4 Absolutely-Free Things I Religiously Do To De-Stress

By | Tuesday, August 29, 2017

I spent a good deal of time last year during the months leading up to my college graduation feeling super stressed. It was the type of stress that you are so acutely aware of every day, rather than the type that keeps you up at night for no reason. I knew every second of every day exactly what was making me feel weighed down, and I also knew there was hardly anything I could do except wait for it to be over. I exited the arena where my commencement ceremony was held happily, and started immediately trying to figure out what habits I needed to implement in my life to keep myself feeling more balanced and relaxed before I started a new job, or did something else in the “real world” that might send me on a stress spiral.

I can say with confidence that right now, I am probably the happiest and most comfortable I’ve ever been in life. I feel like I could keep living days like the ones I’ve been having for years to come, and that is a feeling I’ve never had — I was always waiting for the end of a semester, or the end of a job I didn’t like, or to move into a new place, etc.

I think that this newfound comfort and happiness is due largely in part to a few things that I do pretty routinely and religiously that keep me feeling happy, regardless of what kind of stress I might be feeling on that particular day. These may not all work for everyone, but here are the four things I have found most effective when it comes to keeping stress at bay.

Bonus: they are not ~self-care~ tips that cost any money. These things are essentially free, and some of them even save money. Which is perfect for someone like me, who prefers to be relaxed and not-broke.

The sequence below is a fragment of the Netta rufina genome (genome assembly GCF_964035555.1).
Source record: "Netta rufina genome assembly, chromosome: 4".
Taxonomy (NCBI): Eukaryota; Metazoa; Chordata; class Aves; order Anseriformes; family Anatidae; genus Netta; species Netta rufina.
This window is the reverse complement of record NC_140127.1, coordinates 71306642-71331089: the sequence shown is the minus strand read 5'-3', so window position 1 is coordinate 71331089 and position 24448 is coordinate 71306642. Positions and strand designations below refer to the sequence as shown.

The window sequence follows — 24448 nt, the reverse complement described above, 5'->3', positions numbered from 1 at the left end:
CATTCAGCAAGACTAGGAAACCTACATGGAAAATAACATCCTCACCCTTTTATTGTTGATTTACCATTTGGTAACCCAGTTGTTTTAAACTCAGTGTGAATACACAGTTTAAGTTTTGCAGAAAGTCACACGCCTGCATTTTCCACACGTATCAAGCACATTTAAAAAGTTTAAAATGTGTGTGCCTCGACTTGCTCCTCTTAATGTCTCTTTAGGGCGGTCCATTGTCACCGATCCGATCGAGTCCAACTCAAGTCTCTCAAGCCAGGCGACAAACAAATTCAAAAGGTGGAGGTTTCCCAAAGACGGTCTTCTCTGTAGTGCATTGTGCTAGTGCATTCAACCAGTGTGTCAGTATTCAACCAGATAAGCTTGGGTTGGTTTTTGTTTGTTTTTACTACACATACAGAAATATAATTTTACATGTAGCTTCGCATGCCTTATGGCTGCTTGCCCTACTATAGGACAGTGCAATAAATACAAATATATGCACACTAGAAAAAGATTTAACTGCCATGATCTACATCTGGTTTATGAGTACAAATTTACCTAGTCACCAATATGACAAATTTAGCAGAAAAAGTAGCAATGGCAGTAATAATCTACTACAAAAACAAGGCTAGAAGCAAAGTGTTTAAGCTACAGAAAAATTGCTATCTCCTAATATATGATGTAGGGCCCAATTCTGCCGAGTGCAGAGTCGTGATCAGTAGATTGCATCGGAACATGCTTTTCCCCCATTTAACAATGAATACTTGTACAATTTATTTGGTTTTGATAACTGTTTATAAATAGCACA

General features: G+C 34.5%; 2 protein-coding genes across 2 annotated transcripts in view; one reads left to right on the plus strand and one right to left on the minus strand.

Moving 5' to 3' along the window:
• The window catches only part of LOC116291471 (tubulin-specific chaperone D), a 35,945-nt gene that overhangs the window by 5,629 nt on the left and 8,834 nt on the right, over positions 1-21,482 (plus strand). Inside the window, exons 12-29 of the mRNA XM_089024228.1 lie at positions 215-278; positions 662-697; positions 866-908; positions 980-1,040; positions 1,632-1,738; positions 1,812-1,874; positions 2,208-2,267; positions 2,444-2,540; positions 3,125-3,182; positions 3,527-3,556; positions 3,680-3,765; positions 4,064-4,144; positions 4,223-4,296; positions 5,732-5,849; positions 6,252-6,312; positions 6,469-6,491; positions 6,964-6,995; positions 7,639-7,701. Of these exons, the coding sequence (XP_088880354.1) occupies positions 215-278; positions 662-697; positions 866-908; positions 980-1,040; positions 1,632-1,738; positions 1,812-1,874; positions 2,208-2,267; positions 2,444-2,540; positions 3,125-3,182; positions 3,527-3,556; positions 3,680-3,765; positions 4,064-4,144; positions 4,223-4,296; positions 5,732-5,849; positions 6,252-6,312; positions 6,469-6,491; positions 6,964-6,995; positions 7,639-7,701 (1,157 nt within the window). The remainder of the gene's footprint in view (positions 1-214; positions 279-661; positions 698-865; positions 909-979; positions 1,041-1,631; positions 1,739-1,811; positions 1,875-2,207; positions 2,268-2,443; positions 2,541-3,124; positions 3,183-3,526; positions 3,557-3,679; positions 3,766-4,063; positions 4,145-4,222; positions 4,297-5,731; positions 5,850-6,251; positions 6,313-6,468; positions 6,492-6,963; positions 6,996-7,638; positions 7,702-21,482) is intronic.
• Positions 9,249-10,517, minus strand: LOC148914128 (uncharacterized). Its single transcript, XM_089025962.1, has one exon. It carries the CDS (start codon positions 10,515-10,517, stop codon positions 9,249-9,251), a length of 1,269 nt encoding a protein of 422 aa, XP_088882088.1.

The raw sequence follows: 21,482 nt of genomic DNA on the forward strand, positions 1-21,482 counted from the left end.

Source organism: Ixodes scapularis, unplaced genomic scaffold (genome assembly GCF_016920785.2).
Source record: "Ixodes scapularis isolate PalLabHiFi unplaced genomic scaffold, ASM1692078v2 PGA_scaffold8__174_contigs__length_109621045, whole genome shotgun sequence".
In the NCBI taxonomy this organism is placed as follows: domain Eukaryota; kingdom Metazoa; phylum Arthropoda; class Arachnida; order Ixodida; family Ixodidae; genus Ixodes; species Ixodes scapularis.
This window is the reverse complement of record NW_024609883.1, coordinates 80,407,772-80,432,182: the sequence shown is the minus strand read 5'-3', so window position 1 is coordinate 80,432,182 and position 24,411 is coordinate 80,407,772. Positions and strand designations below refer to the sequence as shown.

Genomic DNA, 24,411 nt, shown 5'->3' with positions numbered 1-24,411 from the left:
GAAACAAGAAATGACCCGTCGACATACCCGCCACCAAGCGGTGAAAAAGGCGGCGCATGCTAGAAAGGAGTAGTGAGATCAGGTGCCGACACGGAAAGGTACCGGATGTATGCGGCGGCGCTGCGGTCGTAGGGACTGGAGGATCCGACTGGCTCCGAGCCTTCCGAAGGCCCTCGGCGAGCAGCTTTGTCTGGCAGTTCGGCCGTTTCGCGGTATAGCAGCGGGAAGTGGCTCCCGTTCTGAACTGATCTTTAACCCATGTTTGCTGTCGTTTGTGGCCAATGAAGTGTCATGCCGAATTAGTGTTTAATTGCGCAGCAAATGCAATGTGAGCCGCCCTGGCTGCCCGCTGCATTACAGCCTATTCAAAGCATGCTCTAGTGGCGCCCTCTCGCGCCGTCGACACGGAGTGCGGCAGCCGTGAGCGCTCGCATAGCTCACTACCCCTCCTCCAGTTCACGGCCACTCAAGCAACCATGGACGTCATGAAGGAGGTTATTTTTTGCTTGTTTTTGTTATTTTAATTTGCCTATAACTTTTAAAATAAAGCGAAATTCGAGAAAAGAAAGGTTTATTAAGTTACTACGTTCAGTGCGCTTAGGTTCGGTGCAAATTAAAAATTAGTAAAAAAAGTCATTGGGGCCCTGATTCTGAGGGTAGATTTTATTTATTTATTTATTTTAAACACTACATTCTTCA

1. Spend time with my parents.

The older I get (I know I’m only 23, but I’m aging, too!), the more I realize how fleeting and fragile life is. This post is getting deep really quickly, but stay with me.

Last year, my Nana (whom I lived with, along with my Pop and my parents and my brother) died pretty unexpectedly. She had been sick for a while, but was always improving, and the sudden decline of her health was something no one saw coming. Shortly after that, I moved out of my family home to an apartment about 25 minutes away with Drew. Considering how quickly I saw my daily life — and the people who were a part of it — change, I realized something important about myself: my family is much more important than I had previously thought. Of course, I knew I loved them, and had always spent a great deal of time with them — but I also prioritized socializing with friends over spending time with my grandparents, and chose my boyfriends over my parents often. Something shifted in me recently, and I realized that the people I want to spend the most time with are the ones I’d spend 20 years living with, and always took for granted.

It is an instant stress-reliever to pull in front of my parents’ house and hear the familiar sound of my dogs barking to greet me. I stop by at least three times a week, and often make weekend plans to have breakfast with Pop or go out for drinks with my parents. This habit works wonders for my stress levels — I find myself much happier, more relaxed, more comfortable, and generally better in every aspect of life during the weeks when I get my fill of family.

2. Cook (or learn about cooking, or think about cooking.)